The most common summer health issues - and how to treat or avoid them

Wednesday, 30th May 2018, 14:51 pm
Updated Wednesday, 30th May 2018, 15:38 pm

Warm weather might be what we all crave during the cold, drizzly months, but when summer finally does roll around it can bring with it a host of pesky health problems.

But with the right precautions, you can beat the heat and stay illness free over the coming months.

Here are some of the most common summer illnesses to be aware of and how best to avoid them.

Hay Fever

Sneezing, itchy eyes, headache and a runny nose are familiar symptoms to those who suffer from hay fever, and they are typically made worse when the weather is warmer.

While hay fever can't be cured, the NHS suggests doing the following to help minimise the symptoms:

Put Vaseline under your nose to trap pollenWear wraparound sunglasses to prevent pollen getting into your eyesShower and change your clothes after you've been outsideStay indoors when possible, and keep windows and doors closedVacuum regularly and dust with a damp clothBuy a pollen filter for the air vents in your car and a vacuum cleaner with a special HEPA filter

(Photo: Shutterstock)

Asthma

Asthma symptoms can be triggered by the warmer, humid weather of the summer months, as well as in response to allergies such as pollen and hay fever.

Symptoms include wheezing, breathlessness, coughing and a tight chest and can be relieved in a few minutes with an inhaler.

If you have to use an inhaler often, the NHS suggest you may also need a preventer inhaler which is used every day to prevent asthma symptoms occurring.

Heat stroke

Heat stroke and heat exhaustion can be recognised by symptoms including headache, dizziness, high temperature, excessive sweating, loss of appetite and feeling sick.

To help prevent these symptoms, the NHS recommends:

Drinking plenty of cold drinks, especially when exercisingTaking cool baths or showersWearing light-coloured, loose clothingSprinkling water over the skin or clothesAvoiding the sun between 11am and 3pmAvoiding excess alcohol and extreme exercise

Sunburn

If you plan on making the most of the sunshine, be sure to keep your skin well protected by wearing a high factor sunscreen and covering up if you feel yourself burning.

The sunscreen should have UVA protection and a sun protection factor of at least 15 to protect against UV rays.

If your skin does burn you can relieve symptoms with a cool flannel or shower, aloe vera and painkillers, such as paracetamol or ibuprofen, to minimise the pain.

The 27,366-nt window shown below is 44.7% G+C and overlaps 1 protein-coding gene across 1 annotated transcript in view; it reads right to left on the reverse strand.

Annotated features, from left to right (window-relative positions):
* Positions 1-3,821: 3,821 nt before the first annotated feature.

(Photo: Shutterstock)

Dehydration

Avoid suffering from dehydration in the hot weather by taking on plenty of fluids throughout the day and eating cold foods, such as salads and fruit, which have a high water content.

Excess alcohol, caffeine and hot drinks are best avoided, and if you notice symptoms including dry lips, mouth and eyes, feeling tired, thirsty or lightheaded, it's a sign you need to re-hydrate.

Vitamin D deficiency

Also known as the sunshine vitamin, vitamin D is essential to helping the body absorb calcium from food, which is important for healthy bones, teeth and muscles.

Our bodies rely on creating enough vitamin D during the summer to last for a whole year, so spending some time in the sunshine can be beneficial to your health.

Bites and stings

Insect bites and stings caused by nettles, wasps and bees are common in summer, but the itching and swelling of the skin can be easily treated.

Wash the affected area with soap and water, and use a cold compress (like a cool flannel), along with a mild hydrocortisone cream or spray, or an antihistamine, to help reduce the swelling and itching.

(Photo: Shutterstock)

Prickly heat

Prickly heat, or heat rashes, is a common summer affliction usually caused by sweating, resulting in itchy, red spots or mild swelling of the skin.

It is best avoided by drinking plenty of fluid to avoid dehydration and keeping the skin cool, wearing loose cotton clothing and using lightweight bedding.

Food poisoning

Barbecues may be a popular summer treat but dining al fresco can come with its pitfalls, so be sure to wash your hands frequently if you are preparing food, avoid leaving raw meats next to other food items, and ensure it is fully cooked through before serving.

Travelling abroad

If you're heading abroad during the summer you may need to get some vaccinations before travelling to protect against some of the infectious diseases found overseas, such as yellow fever, typhoid and hepatitis A.

NHS Fit for Travel and Travel Health Pro are both excellent resources for finding out what inoculations are necessary ahead of your trip.

Travel sickness

If you're doing some travelling this summer and suffer from travel sickness, tablets, patches and acupressure bands can be purchased from your local pharmacy to help relieve the symptoms.